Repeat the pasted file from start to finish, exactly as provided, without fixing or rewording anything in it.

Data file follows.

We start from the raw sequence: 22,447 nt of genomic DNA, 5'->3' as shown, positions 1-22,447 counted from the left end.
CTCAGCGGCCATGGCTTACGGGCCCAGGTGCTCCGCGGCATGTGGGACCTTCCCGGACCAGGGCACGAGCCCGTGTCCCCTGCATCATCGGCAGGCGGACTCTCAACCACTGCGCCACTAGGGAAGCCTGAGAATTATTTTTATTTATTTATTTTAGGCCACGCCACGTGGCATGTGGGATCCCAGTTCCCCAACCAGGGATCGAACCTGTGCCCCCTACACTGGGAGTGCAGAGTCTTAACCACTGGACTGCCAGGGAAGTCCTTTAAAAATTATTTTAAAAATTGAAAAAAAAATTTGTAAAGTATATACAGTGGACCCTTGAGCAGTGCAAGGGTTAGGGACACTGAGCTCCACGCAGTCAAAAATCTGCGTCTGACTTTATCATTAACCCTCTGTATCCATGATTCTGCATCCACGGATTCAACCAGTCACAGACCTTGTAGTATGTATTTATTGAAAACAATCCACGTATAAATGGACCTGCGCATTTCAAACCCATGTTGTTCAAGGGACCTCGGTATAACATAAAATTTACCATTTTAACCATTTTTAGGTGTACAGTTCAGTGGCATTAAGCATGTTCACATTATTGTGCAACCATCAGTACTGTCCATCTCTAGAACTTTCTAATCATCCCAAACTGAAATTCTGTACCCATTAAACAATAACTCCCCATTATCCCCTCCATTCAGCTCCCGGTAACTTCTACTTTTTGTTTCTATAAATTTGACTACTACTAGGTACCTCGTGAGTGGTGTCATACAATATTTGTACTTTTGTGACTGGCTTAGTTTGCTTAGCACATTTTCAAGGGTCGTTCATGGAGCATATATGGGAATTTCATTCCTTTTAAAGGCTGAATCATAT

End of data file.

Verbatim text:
We start from the raw sequence: 22,447 nt of genomic DNA, 5'->3' as shown, positions 1-22,447 counted from the left end.
CTCAGCGGCCATGGCTTACGGGCCCAGGTGCTCCGCGGCATGTGGGACCTTCCCGGACCAGGGCACGAGCCCGTGTCCCCTGCATCATCGGCAGGCGGACTCTCAACCACTGCGCCACTAGGGAAGCCTGAGAATTATTTTTATTTATTTATTTTAGGCCACGCCACGTGGCATGTGGGATCCCAGTTCCCCAACCAGGGATCGAACCTGTGCCCCCTACACTGGGAGTGCAGAGTCTTAACCACTGGACTGCCAGGGAAGTCCTTTAAAAATTATTTTAAAAATTGAAAAAAAAATTTGTAAAGTATATACAGTGGACCCTTGAGCAGTGCAAGGGTTAGGGACACTGAGCTCCACGCAGTCAAAAATCTGCGTCTGACTTTATCATTAACCCTCTGTATCCATGATTCTGCATCCACGGATTCAACCAGTCACAGACCTTGTAGTATGTATTTATTGAAAACAATCCACGTATAAATGGACCTGCGCATTTCAAACCCATGTTGTTCAAGGGACCTCGGTATAACATAAAATTTACCATTTTAACCATTTTTAGGTGTACAGTTCAGTGGCATTAAGCATGTTCACATTATTGTGCAACCATCAGTACTGTCCATCTCTAGAACTTTCTAATCATCCCAAACTGAAATTCTGTACCCATTAAACAATAACTCCCCATTATCCCCTCCATTCAGCTCCCGGTAACTTCTACTTTTTGTTTCTATAAATTTGACTACTACTAGGTACCTCGTGAGTGGTGTCATACAATATTTGTACTTTTGTGACTGGCTTAGTTTGCTTAGCACATTTTCAAGGGTCGTTCATGGAGCATATATGGGAATTTCATTCCTTTTAAAGGCTGAATCATAT